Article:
Do you ever wish certain people would just stop talking?
Conversely, if you’re a person who thrives on talk, you may not appreciate the many different “sounds of silence”: musing, the meaningful pause, contemplation, pouting/sulking, brooding, hesitation, day-dreaming …. Quiet is restful, necessary for everyone’s emotional, mental and physical health.
It’s useful to understand these nuances before labelling what your colleagues may be doing.
However, some people are routinely too quiet – to their personal detriment and that of their colleagues. If you’ve noticed that someone’s ongoing silence appears to be causing problems for themselves and/or others, what can you do?
- Make an effort to get to know them – go out for a coffee together, build a relationship over a period of time. S/he may be the type who opens up in one-to-one situations. You don’t “just add water” with such people; the manager / colleague who deploys sensitivity and care with this person may find the gradual opening up very rewarding, and in turn, the quiet person develops ease in this relationship.
- Ask questions but don’t interrogate– find out where they are from, their travels, the food they like, sports interests, family and so on. Use open questions, but don’t interrogate and avoid being too personal if discomfort arises. A well-meaning person ‘showing interest’ may be constantly asking questions causing others to become ruffled. They mean well, but mostly engender wariness. So question with care, in the right amount and with good timing… know when to stop.
- Be responsive to lack of confidence – the brash and breezy types frequently forget (if they ever realised in the first place) that shyness and lack of confidence can be a constant source of misery. The best way forward is to demonstrate empathy for the other person and their issues, eg. normalise that sometimes starting a new role is hard. Talk about how hard you found that task or situation, and what you did about it. Don’t be impatient for their responses, no matter what you think you know already.
- Acknowledge and appreciate – this is vital in a “selfie age”, when so many people are out there, bragging about what they do. Quiet people frequently detest blowing their own trumpets, but they can feel ignored, especially when what they have done goes unnoticed. Maybe they’ve worked hard or wrought change for the better. Show that you’ve noticed what they’re doing and that it’s truly valued. Refrain from empty phrases and phony gestures; when singing praises, choose your moment wisely.
- Teach assertiveness and communication skills -the quiet person needs help to come out and speak up, and to some extent, it starts with themselves. Discuss with that person the ways they feel strongest when communicating, and build on this with training, videos and other resources. Don’t just go for the cliched stuff (often peddled by people with dubious credentials). Find suitable videos and courses (online or face-to-face) to develop skills.
- Set mini-milestones and encourage small wins – providing the quiet person is actually seeking to overcome their reticence and is working actively towards this goal, then reward the steps they’re making, sometimes small steps to begin with. Be careful as they may resent cheerleading exhortations, preferring lower key support. Discuss their goals and ask what helps them to progress.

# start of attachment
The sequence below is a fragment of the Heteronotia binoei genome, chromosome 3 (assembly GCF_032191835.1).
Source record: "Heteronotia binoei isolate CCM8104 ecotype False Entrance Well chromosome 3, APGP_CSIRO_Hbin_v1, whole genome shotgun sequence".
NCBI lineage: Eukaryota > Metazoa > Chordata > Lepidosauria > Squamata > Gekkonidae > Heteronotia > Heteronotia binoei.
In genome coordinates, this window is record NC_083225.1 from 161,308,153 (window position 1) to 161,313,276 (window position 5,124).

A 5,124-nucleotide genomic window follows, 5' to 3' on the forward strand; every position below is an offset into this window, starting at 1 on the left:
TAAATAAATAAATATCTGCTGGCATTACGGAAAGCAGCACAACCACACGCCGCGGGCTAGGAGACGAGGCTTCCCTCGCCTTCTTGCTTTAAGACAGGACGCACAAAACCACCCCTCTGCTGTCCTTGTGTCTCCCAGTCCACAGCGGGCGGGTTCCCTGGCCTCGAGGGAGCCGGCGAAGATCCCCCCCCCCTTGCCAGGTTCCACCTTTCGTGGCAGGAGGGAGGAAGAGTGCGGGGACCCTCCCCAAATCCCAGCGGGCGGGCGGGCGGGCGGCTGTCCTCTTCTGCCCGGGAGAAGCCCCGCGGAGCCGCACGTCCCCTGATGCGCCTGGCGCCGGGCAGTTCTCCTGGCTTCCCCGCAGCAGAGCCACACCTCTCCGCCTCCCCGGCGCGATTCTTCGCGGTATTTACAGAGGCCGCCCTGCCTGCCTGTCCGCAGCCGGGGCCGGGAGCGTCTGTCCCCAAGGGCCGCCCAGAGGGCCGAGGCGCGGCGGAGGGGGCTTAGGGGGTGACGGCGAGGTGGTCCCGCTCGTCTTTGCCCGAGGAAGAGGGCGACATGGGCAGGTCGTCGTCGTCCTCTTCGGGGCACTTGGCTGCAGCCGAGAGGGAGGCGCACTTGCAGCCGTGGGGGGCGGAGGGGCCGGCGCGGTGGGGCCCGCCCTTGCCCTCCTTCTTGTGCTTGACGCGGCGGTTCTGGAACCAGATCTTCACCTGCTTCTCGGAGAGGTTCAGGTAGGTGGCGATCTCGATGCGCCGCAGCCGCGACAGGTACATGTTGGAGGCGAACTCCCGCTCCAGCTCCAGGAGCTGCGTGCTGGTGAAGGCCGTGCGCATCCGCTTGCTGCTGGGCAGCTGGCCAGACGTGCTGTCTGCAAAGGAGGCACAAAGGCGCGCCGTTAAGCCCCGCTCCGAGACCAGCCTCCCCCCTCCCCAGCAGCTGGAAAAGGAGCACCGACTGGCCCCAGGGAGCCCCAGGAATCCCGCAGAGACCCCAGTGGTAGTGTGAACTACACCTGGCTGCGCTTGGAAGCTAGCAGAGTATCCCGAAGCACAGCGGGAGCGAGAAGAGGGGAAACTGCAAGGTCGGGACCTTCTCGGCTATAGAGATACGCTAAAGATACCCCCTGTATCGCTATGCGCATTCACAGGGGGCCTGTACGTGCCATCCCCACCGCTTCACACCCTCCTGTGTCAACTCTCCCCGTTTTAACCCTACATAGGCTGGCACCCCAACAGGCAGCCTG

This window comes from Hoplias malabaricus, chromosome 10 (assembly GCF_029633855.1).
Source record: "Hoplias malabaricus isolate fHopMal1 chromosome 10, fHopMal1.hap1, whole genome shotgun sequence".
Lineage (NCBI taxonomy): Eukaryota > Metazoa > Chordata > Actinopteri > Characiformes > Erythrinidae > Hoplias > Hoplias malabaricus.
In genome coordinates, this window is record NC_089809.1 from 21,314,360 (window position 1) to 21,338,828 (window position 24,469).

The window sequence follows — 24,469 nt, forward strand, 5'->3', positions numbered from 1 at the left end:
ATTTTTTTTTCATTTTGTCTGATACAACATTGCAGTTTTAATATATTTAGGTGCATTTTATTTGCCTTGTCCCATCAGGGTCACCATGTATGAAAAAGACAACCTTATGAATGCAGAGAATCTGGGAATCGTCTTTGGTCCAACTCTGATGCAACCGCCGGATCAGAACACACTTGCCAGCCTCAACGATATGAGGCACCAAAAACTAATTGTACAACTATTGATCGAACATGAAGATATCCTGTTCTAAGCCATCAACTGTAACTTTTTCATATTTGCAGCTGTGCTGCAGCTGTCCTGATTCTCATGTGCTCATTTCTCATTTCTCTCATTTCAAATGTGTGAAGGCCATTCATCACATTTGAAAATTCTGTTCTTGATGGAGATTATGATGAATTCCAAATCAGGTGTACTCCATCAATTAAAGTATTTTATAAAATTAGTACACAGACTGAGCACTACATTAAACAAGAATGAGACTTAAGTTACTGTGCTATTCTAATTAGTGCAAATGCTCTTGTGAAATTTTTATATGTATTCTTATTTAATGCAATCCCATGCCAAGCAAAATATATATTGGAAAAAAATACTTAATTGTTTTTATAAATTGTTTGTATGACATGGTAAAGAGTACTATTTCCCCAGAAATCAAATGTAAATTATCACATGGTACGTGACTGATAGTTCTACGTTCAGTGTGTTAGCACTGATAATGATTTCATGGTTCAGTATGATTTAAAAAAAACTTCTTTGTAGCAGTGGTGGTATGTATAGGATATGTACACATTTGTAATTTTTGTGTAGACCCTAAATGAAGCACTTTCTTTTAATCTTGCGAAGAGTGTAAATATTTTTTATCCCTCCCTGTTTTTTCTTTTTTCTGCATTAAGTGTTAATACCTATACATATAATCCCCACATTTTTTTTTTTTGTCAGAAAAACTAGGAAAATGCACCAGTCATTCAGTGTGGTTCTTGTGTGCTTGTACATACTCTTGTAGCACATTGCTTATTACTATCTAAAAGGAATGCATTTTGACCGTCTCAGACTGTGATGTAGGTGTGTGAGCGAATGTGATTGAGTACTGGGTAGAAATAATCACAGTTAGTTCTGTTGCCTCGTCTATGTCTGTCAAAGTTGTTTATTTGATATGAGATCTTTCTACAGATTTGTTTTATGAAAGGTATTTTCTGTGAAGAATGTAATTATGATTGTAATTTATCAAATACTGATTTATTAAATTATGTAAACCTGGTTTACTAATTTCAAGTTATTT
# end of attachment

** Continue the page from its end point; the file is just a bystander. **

- Give feedback on what they can do better and HOW – treat this as a private plan, just between the two of you, or the mentor and the quiet person, with you to oversee it. Find examples of how they respond and carefully analyse together, focusing on what to do differently and better next time. Find some well-known people with communication styles similar to that of your office quiet type, and build a conversation around awareness and skills. Or ask that person who they admire, and analyse exemplary communication styles together.
- Offer extra help – this could be through additional training, support with processes, language and idiom tools, or directives (if appropriate). Office cultures can be quite insensitive to people’s backgrounds and unaware of their proficiency in language, for example. Or a person may speak English fluently but not understand office slang which can exacerbate feelings of exclusion or worse, cause offence. Be extra supportive to new people who are shy. Offer one-on-one introductions to others and facilitate the conversations, don’t just leave them with internal freakouts.
- Pair with a coach-buddy – source a caring, confident team member who is willing to mentor the quiet employee. Again, check if this is, in fact, what’s called for before leaping in with suggestions. If you can, unobtrusively ensure that the relationship is mutually helpful; otherwise resentment breeds.
- Refer the person if problem is severe – much depends on the underlying reason for the silence. If you’ve both ascertained that outside help is warranted, do all you can to support that person with making inroads on rectifying the problem. Be aware, too, that silence may arise from fear (of bullies, consequences of actions, etc) or a perception that the office culture is beyond their power to remedy. Being quiet may be the equivalent of a lifejacket in a stormy sea. Don’t assume that someone’s quietness is anti-social or evidence of a flawed personality. Listen to the type of silence it could be, and you could (both) come up with a solution that really makes a difference.
Your best skills are listening and supporting.
Eve Ash is a psychologist, author, filmmaker, public speaker and entrepreneur. She runs Seven Dimensions, a company specialising in training resources for the workplace. See the rest of Eve’s blogs here.